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# EncFS - an Encrypted Filesystem

_Build Status_
 - Travis: [![Travis CI](https://travis-ci.org/vgough/encfs.svg?branch=master)](https://travis-ci.org/vgough/encfs)

## About

EncFS provides an encrypted filesystem in user-space. It runs in userspace,
using the FUSE library for the filesystem interface. EncFS is open source
software, licensed under the LGPL.

EncFS is now over 15 years old (first release in 2003).  It was written because
older NFS and kernel-based encrypted filesystems such as CFS had not kept pace with Linux
development.  When FUSE became available, I wrote a CFS replacement for my own
use and released the first version to Open Source in 2003.

EncFS encrypts individual files, by translating all requests for the virtual
EncFS filesystem into the equivalent encrypted operations on the raw
filesystem.

For more info, see:

 - The excellent [encfs manpage](encfs/encfs.pod)
 - The technical overview in [DESIGN.md](DESIGN.md)

## Status

Over the last 15 years, a number of good alternatives have grown up.  Computing
power has increased to the point where it is reasonable to encrypt the entire
filesystem of personal computers (and even mobile phones!).  On Linux, ecryptfs
provides a nice dynamically mountable encrypted home directory, and is well
integrated in distributions I use, such as Ubuntu.

EncFS has been dormant for a while.  I've started cleaning up in order to try
and provide a better base for a version 2, but whether EncFS flowers again
depends upon community interest.  In order to make it easier for anyone to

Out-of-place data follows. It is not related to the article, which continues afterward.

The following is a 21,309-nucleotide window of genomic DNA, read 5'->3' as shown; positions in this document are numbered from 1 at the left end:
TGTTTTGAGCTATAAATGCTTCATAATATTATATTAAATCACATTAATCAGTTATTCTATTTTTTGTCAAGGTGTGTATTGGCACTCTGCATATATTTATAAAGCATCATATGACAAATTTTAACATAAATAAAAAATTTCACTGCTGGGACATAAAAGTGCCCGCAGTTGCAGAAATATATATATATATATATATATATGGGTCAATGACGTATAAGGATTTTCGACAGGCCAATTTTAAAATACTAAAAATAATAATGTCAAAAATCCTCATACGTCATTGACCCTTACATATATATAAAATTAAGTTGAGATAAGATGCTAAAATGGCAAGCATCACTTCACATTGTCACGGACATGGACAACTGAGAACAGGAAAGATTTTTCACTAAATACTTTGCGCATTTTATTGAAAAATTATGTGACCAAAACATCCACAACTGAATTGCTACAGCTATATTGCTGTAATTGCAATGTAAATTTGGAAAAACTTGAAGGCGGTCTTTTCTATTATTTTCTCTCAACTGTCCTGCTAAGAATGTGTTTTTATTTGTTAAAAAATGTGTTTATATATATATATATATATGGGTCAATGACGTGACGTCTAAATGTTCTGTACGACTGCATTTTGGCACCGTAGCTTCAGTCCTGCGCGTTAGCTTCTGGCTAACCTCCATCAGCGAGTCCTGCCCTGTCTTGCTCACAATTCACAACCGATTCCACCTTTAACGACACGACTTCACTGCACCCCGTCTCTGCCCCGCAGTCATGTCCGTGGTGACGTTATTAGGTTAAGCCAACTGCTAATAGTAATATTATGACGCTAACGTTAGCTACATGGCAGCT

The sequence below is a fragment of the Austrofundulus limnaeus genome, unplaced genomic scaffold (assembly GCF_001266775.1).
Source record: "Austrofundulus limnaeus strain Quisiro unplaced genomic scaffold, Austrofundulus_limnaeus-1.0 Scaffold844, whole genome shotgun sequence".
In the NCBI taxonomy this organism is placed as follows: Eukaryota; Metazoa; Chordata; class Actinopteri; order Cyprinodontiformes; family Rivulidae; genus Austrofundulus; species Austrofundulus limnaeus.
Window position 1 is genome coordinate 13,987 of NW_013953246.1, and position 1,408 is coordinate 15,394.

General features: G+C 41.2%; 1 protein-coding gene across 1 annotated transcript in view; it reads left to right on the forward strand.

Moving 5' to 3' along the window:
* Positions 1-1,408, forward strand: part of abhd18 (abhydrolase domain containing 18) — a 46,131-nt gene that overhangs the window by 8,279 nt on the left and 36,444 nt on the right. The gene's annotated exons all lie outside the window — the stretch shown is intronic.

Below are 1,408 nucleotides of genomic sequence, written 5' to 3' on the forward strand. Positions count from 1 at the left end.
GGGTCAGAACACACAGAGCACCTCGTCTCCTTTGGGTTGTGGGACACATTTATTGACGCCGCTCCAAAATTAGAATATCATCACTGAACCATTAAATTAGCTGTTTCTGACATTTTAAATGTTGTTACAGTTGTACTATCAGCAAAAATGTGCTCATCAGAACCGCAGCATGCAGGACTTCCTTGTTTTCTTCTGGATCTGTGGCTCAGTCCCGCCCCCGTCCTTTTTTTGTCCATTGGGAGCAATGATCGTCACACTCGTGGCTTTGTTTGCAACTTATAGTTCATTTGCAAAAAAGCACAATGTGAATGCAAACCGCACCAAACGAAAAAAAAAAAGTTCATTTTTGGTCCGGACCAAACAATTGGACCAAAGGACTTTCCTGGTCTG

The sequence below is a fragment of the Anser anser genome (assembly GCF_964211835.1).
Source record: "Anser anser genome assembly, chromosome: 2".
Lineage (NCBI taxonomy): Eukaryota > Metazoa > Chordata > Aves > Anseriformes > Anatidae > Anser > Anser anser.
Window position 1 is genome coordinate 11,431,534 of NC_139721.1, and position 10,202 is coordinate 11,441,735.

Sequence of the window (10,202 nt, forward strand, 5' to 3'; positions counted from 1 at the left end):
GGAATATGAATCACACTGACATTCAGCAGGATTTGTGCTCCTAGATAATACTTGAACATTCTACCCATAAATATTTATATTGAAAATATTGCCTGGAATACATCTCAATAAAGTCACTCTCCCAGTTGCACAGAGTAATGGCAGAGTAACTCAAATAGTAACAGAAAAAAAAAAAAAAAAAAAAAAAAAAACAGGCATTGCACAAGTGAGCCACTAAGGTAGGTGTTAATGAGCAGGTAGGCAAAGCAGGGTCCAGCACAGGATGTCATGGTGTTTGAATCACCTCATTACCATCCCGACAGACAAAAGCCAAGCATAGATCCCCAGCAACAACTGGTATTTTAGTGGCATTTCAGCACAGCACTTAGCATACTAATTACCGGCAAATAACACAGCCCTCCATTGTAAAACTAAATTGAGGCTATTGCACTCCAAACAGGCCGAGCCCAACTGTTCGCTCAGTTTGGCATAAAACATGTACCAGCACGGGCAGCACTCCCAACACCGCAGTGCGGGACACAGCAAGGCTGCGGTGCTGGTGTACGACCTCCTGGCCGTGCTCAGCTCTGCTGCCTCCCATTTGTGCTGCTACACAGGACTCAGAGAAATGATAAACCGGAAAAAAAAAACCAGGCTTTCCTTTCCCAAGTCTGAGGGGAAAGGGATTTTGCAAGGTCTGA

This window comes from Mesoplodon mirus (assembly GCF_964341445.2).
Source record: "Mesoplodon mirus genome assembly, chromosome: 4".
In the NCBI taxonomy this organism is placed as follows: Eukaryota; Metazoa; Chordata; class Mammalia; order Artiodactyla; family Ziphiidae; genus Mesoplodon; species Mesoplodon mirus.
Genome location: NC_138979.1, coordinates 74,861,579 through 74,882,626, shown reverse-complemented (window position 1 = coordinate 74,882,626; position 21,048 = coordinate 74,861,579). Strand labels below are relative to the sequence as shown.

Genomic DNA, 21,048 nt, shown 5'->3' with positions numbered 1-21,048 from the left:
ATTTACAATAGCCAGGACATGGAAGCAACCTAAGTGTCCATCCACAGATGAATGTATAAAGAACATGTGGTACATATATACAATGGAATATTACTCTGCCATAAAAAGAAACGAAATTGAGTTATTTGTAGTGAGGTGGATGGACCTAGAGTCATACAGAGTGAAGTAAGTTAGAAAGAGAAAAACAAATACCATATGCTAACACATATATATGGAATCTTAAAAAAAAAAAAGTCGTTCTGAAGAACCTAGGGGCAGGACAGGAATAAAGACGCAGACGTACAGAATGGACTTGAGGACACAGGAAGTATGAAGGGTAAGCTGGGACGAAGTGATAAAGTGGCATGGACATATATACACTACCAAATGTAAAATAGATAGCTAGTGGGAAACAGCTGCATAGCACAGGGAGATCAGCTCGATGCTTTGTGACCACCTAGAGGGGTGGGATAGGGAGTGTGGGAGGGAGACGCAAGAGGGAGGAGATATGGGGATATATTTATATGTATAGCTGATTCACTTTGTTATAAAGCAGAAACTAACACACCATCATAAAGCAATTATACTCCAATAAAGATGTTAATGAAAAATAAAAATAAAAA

contribute, it is moving a new home on GitHub (2014).  Since then project has
been updated a few times thanks to several contributors, so if you're
interested in EncFS, please dive in!

## Unique Features

EncFS has a few features still not found anywhere else (as of Dec 2014)
that may be interesting to you:

### Reverse mode

`encfs --reverse` provides an encrypted view of an unencrypted folder.
This enables encrypted remote backups using standard tools like rsync.

### Fast on classical HDDs

EncFS is typically *much* faster than ecryptfs for stat()-heavy workloads
when the backing device is a classical hard disk.
This is because ecryptfs has to to read each file header to determine
the file size - EncFS does not. This is one additional seek for each
stat.
See [PERFORMANCE.md](PERFORMANCE.md) for detailed benchmarks on
HDD, SSD and ramdisk.

### Works on top of network filesystems

EncFS works on network file systems (NFS, CIFS...), while ecryptfs
is known to still have [problems][1].

[1]: https://bugs.launchpad.net/ecryptfs/+bug/277578

## Development

The master branch contains the latest stable codebase.  This is where bug fixes
and improvments should go.

The [dev](https://github.com/vgough/encfs/tree/dev) branch contains experimental
work, some of which may be back-ported to the master branch when it is stable. The
dev branch is not stable, and there is no guarantee of backward compatibility
between changes.

## Donations

How about a nice email instead?

## Windows

EncFS works on Cygwin, there are also some Windows ports.

See [the wiki](https://github.com/vgough/encfs/wiki)
for additional info.

## FAQ

### What settings should I use for Dropbox?

Use **standard mode**. There [have](https://github.com/vgough/encfs/issues/141)
been [reports](https://github.com/vgough/encfs/issues/388)
of a pathological interaction of paranoia mode with Dropbox' rename
detection. The problem seems to be with `External IV chaining`, which is
not active in standard mode.